NWR Issue 99

Swinging Our Beads on Caroline Street

Wales is a very violent place with a binge drinking culture. I say choose your friends and choose your family very carefully. In Wales you are more likely to be assaulted by someone you know than anywhere else ­­­­in the UK.

So says Barbara Wilding, ex-Chief Constable of Wales, quoted by Zoë Brigley in the epigraph of ‘Rugby Club Love’. This is the opening poem of her word-and-image essay with photographer Nathan Roach, ‘Beyond the Barren Lands, Bridgend’s “Suicide Spate”’. There were reportedly twenty-five, mostly teenage, suicides in the Bridgend area between January 2007 and February 2009, mostly by hanging. Claims were made for a copy-cat cult, fuelled by social networks and mass media coverage. Brigley’s poem, ‘Rugby Club Love’, deliberately exaggerates this death cult theory in lines such as ‘We ride our despair / like a troublesome horse; Mari Llwyd, the star-horse, horse of frost, / white horse of the sea, its skull stripped to pearly bone.’ But Roach’s photos tell a different story where death-on-a-rope isn’t the only alternative to living in the pub. Some may be of drunken crowds, but they are dancing joyously to local young bands. These lads, whether the skater boy on our cover or the chirpy members of band Your Local Hero, look to have a happy future and plans for what to do there.

Another tale of binge drinking and media frenzy is to be found on page 72. Kaite O’Reilly assesses the photos of St Mary Street and capital nightlife by Maciej Dakowicz which in September 2011 sparked the Daily Mail headline ‘Shaming Images that Turned Britain into a Laughing Stock’. The images had already become a viral rash of the type you get when… oh, never mind. O’Reilly’s review of Cardiff After Dark concludes, ‘It’s Gin Lane with fewer clothes, more jokes, and no proselytising, for Dakowicz is no Hogarth…. But… there are those who resent Cardiff being reduced to two streets and the activities of a partying, predominantly Caucasian minority. Cardiff was Britain’s first truly multicultural society, yet the breadth and richness of the city is not here. This is a Cardiff after dark, not the real, full Cardiff. Now that would be a worthy canvas for Dakowicz’s talents.’

They are mainly young, those ‘swinging their beads on Caroline Street’, to circulate O’Reilly’s Grangetown neighbour’s phrase. To borrow Brigley’s, they are not yet riding the horse of despair. Nor are they likely, in that of the ex-Chief Constable, to assault anyone other than themselves, although heeding her advice about ‘choos[ing] your friends’ might have led them to shun Dakowicz’s camera (in the cases where he sought permission). But it’s certainly not a rosy view of Wales’ youth. Novelist Tristan Hughes’ general take on childhood is similarly jaundiced. His Ontario-set story, ‘Shapes and Pieces’, is a response to Richard Hughes’ A High Wind in Jamaica. It features young Cory on the day he shot his first pheasant. He has just seen his father kill a man, but his thoughts are more selfish than traumatised; more along the lines of: Dad will hog the limelight. In his opener, Tristan Hughes, an anti-sentimentalist, describes how in the classic novel, a high wind threatens the ‘edifices of civilisation... mirroring Richard Hughes’ deconstruction of the sentimental Victorian cult of childhood. Our glimpse into the minds of the Bas–Thornton children reveals a world almost entirely removed from adult notions of morality, conduct and perception. What we discover is a realm of instinct – feral, adaptive, capricious, and, in the final reckoning, disturbingly alien… as inscrutable and inaccessible as an owl’s eye.’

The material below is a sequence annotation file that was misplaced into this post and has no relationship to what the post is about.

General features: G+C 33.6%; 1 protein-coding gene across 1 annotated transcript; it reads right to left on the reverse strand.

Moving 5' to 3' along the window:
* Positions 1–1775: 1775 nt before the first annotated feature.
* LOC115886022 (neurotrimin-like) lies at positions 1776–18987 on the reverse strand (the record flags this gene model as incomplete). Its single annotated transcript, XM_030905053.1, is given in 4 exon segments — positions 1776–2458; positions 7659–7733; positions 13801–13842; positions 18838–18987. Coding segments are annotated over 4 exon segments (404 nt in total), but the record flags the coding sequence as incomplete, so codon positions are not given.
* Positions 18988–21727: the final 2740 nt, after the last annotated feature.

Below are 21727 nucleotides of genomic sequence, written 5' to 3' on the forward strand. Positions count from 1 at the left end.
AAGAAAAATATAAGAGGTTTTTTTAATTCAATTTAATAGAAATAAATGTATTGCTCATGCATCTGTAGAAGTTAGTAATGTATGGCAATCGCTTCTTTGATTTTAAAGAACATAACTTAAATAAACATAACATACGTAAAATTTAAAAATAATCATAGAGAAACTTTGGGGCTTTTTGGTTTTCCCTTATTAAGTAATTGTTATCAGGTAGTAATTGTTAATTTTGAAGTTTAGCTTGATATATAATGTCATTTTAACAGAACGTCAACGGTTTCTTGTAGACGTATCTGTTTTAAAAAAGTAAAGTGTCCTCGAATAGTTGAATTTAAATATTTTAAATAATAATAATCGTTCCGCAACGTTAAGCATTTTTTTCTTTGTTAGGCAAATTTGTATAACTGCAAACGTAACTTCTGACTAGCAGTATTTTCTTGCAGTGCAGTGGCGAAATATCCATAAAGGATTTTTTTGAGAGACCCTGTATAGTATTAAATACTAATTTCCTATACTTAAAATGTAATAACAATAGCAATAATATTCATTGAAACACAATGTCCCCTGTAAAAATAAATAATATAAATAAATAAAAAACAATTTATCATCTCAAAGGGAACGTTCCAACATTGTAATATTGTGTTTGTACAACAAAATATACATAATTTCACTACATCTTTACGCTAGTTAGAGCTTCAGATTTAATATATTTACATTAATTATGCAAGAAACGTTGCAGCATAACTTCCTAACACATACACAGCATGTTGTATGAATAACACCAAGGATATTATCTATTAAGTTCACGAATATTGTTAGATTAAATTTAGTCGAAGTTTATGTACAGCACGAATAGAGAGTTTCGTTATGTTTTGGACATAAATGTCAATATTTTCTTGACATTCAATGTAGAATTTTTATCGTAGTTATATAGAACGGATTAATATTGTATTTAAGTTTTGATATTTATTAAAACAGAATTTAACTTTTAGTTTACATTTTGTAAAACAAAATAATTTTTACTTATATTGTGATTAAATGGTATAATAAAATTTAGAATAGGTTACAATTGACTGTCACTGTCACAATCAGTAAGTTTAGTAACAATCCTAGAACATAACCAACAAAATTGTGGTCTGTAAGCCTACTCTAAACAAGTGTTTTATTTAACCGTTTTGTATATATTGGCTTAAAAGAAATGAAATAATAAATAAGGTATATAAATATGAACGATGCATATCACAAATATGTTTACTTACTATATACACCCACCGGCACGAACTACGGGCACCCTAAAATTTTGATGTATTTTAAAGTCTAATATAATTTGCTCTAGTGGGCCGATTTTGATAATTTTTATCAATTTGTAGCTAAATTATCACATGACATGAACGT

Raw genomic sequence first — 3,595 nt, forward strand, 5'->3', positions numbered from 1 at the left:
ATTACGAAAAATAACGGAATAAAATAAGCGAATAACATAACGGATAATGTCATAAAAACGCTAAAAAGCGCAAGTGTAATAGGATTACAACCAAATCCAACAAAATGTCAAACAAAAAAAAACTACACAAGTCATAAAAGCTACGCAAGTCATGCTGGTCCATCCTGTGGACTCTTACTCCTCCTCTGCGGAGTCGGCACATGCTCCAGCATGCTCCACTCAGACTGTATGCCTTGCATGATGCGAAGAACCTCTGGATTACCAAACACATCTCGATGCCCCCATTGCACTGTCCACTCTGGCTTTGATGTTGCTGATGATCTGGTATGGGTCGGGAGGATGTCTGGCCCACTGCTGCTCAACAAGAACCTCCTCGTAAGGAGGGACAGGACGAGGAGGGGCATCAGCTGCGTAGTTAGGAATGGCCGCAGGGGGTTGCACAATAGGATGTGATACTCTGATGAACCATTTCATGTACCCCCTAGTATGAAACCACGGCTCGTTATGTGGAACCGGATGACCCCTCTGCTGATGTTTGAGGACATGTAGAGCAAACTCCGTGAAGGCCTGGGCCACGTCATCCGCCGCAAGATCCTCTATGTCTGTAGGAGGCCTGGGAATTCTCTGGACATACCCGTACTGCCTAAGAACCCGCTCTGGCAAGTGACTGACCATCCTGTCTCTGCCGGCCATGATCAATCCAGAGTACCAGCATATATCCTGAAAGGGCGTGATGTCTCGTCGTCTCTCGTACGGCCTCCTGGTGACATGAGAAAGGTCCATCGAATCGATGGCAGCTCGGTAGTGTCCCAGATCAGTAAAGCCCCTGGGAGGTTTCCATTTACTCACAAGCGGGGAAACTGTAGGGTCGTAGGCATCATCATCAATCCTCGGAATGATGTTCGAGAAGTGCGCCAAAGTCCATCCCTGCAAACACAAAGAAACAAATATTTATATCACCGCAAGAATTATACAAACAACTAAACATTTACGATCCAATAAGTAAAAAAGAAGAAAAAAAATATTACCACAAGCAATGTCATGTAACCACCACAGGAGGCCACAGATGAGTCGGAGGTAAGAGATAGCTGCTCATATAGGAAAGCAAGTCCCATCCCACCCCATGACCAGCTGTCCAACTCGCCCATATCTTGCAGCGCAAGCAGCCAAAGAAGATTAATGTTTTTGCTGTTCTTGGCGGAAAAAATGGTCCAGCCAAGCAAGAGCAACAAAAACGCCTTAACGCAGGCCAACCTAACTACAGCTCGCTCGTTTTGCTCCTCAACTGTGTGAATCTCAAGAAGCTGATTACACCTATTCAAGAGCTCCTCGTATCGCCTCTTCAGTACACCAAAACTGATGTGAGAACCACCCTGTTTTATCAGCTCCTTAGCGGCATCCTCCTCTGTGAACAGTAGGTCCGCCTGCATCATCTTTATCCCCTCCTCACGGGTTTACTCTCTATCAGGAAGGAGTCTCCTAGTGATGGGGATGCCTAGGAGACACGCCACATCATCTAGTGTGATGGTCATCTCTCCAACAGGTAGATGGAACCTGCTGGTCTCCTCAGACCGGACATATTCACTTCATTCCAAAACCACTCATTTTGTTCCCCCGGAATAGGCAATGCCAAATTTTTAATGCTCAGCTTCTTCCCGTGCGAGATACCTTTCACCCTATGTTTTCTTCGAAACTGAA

Catherine Fisher returns us to Wales, via Middle Earth. In ‘The Other Wales’, her review-essay on Welsh mythology and folktale in popular culture, she values the ‘warped and wonderful’ image of Fantasy Wales. She is most interested in where reality touches down: Wentwood, near the Usk, for Arthur Macken writing The Great God Pan; the Welsh language on a Birmingham train plaque for the boy Tolkien who would later invent ‘the Elvish language’. Unlike Hughes, however, Fisher finds a place for sentimentality:

For those of us who inhabit the real Wales… there is a danger of losing sight of this mirror-Wales, of dismissing it as twee or irrelevant or even the result of well-meaning outsiders sentimentalizing a whole culture. I think that would be a mistake. We have to understand that we have something – intangible, unmeasurable, fugitive. It is this that has contributed enormously to recent literature in certain fields and different media, and also – like it or not – to the way Wales is perceived by a significant demographic. We have a mirror-image. And it reflects us and our culture, however warped and wonderful we may look in it.

While I respect Fisher’s views, there are greater dangers in this ‘warped’, outsider reflection than she acknowledges. The ‘significant demographic’ that associates Wales with wizards may grow up to couple Bridgend with suicide and link Cardiff to bared bums (though, for once, we may thank the Mail for counting Cardiff’s sins as British). The problem lies as much in the distorted image as the mirror’s size, how shiny it is, who’s holding it, which way it’s facing, and why we just keep looking in it. These are big questions that New Welsh Review is addressing. Funders and paying readers, we are proud of you: let’s swing some beads!


previous editorial: Baron Samedi and Other Vital Illusions
next editorial: Boing The Gong, We're 100!


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